Years teach value of family
It was the night after Christmas and all through the house not a creature was stirring because they were all "carbed out" on leftover mashed potatoes, dressing and gravy to say nothing of the pecan and pumpkin pie, cut out Christmas cookies, fudge and sugared walnuts.
The sugar plums have danced, the reindeer have pranced and we have even managed to take in a few of the day-after sales winding up another Christmas season.
Now in exhaustion of too much of everything, it's all we can do to figure out the various remote controls on the DVD that must be mastered before we can watch a movie that will very quickly put us to sleep.
Speaking of celebrating, this Christmas marked yet another birthday for me and since it was truly a landmark year; my family gathered on Christmas Eve to celebrate since the day is usually lost in the festivities of Christmas.
With 20 in attendance, it was truly a celebration -- complete with a birthday cake from my oldest son that read "Mom is now older than dirt" written in black frosting. It is now in competition for worst birthday cake with the one he gave me several years ago that was covered in green icing with red haired "Smurfs" cavorting on top.
We have a strange family tradition that includes not only gag birthday cakes but cards as well. Mixed in with the lovely cards and sentiments, I received one that featured a nun in glasses on the front that read, "Go ahead, have fun on your birthday ..." and inside the message was, "You're going to fry anyway."
I won't comment on that one.
Since it was my party, I felt it a perfect opportunity, now that I have reached such a venerable age, to share some of the wisdom I have acquired over the years.
None of this is original but these thoughts, which were jotted down quickly before the party are ideas and even hard-earned truths that have and continue to influence my life:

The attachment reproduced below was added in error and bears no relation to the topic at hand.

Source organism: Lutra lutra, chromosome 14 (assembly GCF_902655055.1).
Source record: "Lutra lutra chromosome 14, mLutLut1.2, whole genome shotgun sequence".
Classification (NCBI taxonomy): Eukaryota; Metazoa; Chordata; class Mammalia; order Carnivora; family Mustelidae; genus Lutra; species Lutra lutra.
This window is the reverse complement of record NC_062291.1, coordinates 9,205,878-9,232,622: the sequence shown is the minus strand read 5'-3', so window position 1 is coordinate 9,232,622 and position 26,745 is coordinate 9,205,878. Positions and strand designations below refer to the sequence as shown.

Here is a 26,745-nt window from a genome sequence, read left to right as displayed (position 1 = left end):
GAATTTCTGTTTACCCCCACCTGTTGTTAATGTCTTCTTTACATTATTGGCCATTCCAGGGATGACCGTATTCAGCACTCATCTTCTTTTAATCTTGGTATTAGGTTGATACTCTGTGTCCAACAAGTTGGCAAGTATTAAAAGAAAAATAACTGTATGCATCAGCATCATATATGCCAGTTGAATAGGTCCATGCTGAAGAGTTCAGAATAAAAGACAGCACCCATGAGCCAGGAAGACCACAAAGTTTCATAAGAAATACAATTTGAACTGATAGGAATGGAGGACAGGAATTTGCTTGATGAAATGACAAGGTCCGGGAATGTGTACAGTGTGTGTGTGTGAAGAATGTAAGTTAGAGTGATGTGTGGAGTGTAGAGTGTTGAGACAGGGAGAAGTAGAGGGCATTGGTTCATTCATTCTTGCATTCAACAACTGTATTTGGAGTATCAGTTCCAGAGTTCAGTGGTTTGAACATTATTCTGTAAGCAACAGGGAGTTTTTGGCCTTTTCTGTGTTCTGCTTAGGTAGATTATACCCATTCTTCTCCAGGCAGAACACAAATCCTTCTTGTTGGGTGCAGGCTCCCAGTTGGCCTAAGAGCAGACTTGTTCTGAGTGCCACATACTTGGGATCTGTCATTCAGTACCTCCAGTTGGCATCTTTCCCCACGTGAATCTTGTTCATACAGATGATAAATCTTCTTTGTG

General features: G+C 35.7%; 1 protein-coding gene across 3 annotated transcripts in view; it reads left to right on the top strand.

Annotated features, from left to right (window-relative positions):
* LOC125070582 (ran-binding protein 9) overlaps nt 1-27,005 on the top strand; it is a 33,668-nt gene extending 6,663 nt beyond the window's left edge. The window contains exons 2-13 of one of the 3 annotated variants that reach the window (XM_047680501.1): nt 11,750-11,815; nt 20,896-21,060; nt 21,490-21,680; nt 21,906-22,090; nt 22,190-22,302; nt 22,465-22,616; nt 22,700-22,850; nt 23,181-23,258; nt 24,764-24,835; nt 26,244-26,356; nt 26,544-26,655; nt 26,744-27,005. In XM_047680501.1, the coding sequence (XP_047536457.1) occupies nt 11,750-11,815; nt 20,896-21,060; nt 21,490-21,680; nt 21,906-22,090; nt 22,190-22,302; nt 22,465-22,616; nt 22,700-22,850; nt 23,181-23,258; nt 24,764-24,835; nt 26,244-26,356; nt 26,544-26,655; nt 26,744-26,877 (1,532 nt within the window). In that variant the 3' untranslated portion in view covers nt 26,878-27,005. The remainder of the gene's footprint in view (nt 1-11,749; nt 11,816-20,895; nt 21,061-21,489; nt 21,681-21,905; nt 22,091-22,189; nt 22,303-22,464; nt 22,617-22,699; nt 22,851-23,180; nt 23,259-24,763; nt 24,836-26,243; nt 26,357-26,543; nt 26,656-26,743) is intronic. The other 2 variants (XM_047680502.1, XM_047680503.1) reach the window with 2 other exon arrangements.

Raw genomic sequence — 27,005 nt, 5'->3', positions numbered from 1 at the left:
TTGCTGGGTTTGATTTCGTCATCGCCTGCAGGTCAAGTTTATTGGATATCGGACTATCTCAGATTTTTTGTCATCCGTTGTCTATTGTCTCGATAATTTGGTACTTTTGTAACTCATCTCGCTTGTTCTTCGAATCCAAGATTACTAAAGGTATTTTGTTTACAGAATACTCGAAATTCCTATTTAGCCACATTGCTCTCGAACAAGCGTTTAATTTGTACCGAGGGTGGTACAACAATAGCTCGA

The Dali Lama says the purpose of life is to just be happy. So as the saying goes, "Don't worry, be happy." Happiness is a choice -- we can choose it.
I have also learned that we alone are responsible for our own happiness. It's no one's job except our own. Others can share our happiness, but they do not make it nor are they responsible for it.
Nothing or no one binds us from being all we can be except our own fear, and no one determines our actions but ourselves. We are always free to act or react.
Always remember that God's love and forgiveness is stronger than any law made by man or written in a book.
Don't beat yourself up about the past or worry about the future. Instead live in the moment.
Without pain in your life, either physical or emotional, you do not know joy.
C.S. Lewis said the anticipation of pain is often worse than the pain itself. He stated that nothing is so bad that you can't stand it at the moment. And after writing this he said he had to go in search of an aspirin because he had a headache.
Cherish your friends. Take care of your relationships, for without care they slip through your fingers and your life.
On family: A hospice nurse once said of her patients that the only thing that concerned them was how long they had to live and their family.
In our early years, family sustains and nourishes us, and I am finding that in our golden years the same is true. All things seem to revolve in a circle, and we come back to the point at which we began.
Wise sayings are now at end. As we head into another new year, choose to be happy each day and always remember, "Don't worry, just be happy."